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Vaporize gasoline

  1. Dec 4, 2011 #1
    Nothing fancy, I just want to turn gasoline into a vapor at various temperatures and various pressures with relative ease. I was thinking using specific heat with specific volume, or possibly a vacuum, and "like a bong" push air through it to vaporize it. The purpose of this is to make it feasable to mix air and fuel to get closer to true combustion "products CO2+H2O" and near perfect stoichiometry.


  2. jcsd
  3. Dec 4, 2011 #2
    Stoner flamethrower alert?

  4. Dec 5, 2011 #3


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    Gold Member

    Hi Kevin,
    Because of your comment about Smokey's Adibaic engine, I found the patent and in reading it, there was a lot of Thermal and Vaccuum control going on, but I think his key to success was in item 54 (not a part) rather an action, air spinning in a vortex chamber and working in conjunction with the compressor impeller (both in the same housing).

    Smokey gave few details about this key area, "In particular, referring to Fig. 3, a circular flange 200 including a pluraity of apertures 202 and a centrally located nipple 204 is suitably fastened to the inlet 120 of the turbine chamber 108."

    The comment about a plurality of apertures (in my thoughts) explains how air and fuel were diffused into a spinning/mixing action, as it entered the same chamber that has the compressing turbo impeller. This mass of air and fuel in a swirling motion might have a value of it's own, in addition to the turbo compression. Might explain his comments of low engine RPM no lag response.

  5. Dec 5, 2011 #4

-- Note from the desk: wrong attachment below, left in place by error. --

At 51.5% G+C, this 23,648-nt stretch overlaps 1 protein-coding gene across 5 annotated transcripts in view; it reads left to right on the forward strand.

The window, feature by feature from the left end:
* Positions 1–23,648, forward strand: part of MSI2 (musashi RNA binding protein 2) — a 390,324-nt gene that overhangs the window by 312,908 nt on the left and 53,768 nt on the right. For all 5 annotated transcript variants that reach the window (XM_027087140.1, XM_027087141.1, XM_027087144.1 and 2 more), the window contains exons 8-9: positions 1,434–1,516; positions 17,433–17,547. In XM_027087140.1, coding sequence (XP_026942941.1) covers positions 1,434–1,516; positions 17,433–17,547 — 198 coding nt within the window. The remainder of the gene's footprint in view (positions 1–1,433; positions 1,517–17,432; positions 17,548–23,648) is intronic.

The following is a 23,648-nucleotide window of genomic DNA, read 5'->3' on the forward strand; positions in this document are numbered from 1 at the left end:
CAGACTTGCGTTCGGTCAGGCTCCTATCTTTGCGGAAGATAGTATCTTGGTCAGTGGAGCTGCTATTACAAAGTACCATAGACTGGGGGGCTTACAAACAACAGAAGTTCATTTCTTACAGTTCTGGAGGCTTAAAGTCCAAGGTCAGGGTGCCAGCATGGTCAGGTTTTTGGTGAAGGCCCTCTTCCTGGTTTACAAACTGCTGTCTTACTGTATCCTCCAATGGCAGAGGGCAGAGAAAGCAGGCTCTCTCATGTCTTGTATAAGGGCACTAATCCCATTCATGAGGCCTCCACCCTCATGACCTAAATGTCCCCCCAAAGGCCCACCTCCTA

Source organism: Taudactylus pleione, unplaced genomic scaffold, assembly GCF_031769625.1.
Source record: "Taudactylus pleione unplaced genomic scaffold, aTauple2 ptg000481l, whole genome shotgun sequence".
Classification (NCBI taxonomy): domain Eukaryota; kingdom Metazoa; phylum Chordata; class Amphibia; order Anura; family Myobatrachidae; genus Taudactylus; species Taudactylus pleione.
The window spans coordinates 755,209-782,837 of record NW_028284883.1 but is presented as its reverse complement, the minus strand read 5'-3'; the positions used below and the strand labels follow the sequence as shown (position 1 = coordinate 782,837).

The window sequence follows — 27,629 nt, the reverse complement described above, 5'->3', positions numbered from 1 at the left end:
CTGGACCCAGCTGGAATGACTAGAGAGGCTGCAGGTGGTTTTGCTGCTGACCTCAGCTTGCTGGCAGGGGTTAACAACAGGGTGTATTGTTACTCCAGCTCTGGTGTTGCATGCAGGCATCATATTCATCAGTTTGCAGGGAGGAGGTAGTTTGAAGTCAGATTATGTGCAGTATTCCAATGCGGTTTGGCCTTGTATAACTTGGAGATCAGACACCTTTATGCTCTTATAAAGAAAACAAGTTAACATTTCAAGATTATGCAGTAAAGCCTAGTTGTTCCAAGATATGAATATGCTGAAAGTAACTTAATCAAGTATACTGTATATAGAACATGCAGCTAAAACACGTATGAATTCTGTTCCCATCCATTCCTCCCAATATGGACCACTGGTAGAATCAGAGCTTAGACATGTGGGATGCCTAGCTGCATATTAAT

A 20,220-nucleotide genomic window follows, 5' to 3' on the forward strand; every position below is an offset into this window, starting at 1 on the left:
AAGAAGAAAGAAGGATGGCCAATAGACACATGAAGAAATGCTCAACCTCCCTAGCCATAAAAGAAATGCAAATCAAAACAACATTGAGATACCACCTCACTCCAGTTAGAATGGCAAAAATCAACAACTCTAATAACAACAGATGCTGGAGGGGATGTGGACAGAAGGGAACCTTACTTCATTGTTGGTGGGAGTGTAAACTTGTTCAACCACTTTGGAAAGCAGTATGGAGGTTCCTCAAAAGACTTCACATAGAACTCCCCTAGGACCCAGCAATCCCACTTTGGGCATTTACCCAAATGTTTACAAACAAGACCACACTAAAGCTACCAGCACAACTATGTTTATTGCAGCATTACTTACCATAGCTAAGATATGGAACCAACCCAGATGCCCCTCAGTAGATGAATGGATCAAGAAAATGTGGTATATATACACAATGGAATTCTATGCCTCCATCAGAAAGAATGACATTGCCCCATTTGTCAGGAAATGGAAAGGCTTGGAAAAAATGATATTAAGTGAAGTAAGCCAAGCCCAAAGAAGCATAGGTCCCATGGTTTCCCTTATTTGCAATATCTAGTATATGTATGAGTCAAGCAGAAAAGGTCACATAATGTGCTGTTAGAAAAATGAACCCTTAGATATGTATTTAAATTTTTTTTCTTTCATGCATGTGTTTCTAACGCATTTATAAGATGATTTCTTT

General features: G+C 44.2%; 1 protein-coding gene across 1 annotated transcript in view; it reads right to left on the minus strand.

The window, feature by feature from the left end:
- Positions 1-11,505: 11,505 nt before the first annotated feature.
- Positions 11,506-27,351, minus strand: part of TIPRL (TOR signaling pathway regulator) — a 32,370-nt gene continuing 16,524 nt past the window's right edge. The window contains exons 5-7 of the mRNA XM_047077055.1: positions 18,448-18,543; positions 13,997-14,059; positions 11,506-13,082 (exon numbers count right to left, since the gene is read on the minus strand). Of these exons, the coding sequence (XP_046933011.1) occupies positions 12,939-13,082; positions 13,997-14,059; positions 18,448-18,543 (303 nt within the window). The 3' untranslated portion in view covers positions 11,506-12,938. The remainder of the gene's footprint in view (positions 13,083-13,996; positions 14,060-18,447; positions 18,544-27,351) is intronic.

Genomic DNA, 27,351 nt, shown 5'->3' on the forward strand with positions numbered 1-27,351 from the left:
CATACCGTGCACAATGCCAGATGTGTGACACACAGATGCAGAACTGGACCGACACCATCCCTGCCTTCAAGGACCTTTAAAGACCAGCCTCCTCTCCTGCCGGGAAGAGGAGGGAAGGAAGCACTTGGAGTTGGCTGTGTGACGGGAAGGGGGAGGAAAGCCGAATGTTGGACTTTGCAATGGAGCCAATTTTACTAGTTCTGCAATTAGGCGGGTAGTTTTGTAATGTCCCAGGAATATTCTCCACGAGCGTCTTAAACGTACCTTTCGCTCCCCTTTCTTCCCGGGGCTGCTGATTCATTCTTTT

The reason for no lag, is because the vapor, was expanding, think, what happens to your gas container in the shed in the summer? The turbine served two actions, it exchanged heat, mixed/stratified/hemogenized, the air and fuel, preventing premature combustion, and also acted as a one way valve to prevent the pressure and any flashback. I surmise no standard turbo was used here, probably an early vnt or vgt design, that was tied into the throttle. vacuum is very important, the reason he was able to pull this off was a custom camshaft, with zero valve overlap, which gave full vacuum throughout the powerband, and prevented burnt valves as a result in lean combustion. The mixture expanded further in the cylinder and was combusted after TDC, contrary to popular belief, because some of the force generated was by the expanding gas to force the crankshaft around and because of the loss of power by running rich, more power was needed to turn the crankshaft. You are absolutely correct, instead of using the turbo as a compressor alone he used it also as a turbine action, where combustion occured inside the chamber, not from compression and heat alone but from the electromagnetic energy released from the spark, remember he is running very lean, meaning littl fuel, which is why he can pull off 50+MPG. I want to use a similar design, however, I want to already be working with vapor fuel, not liquid.
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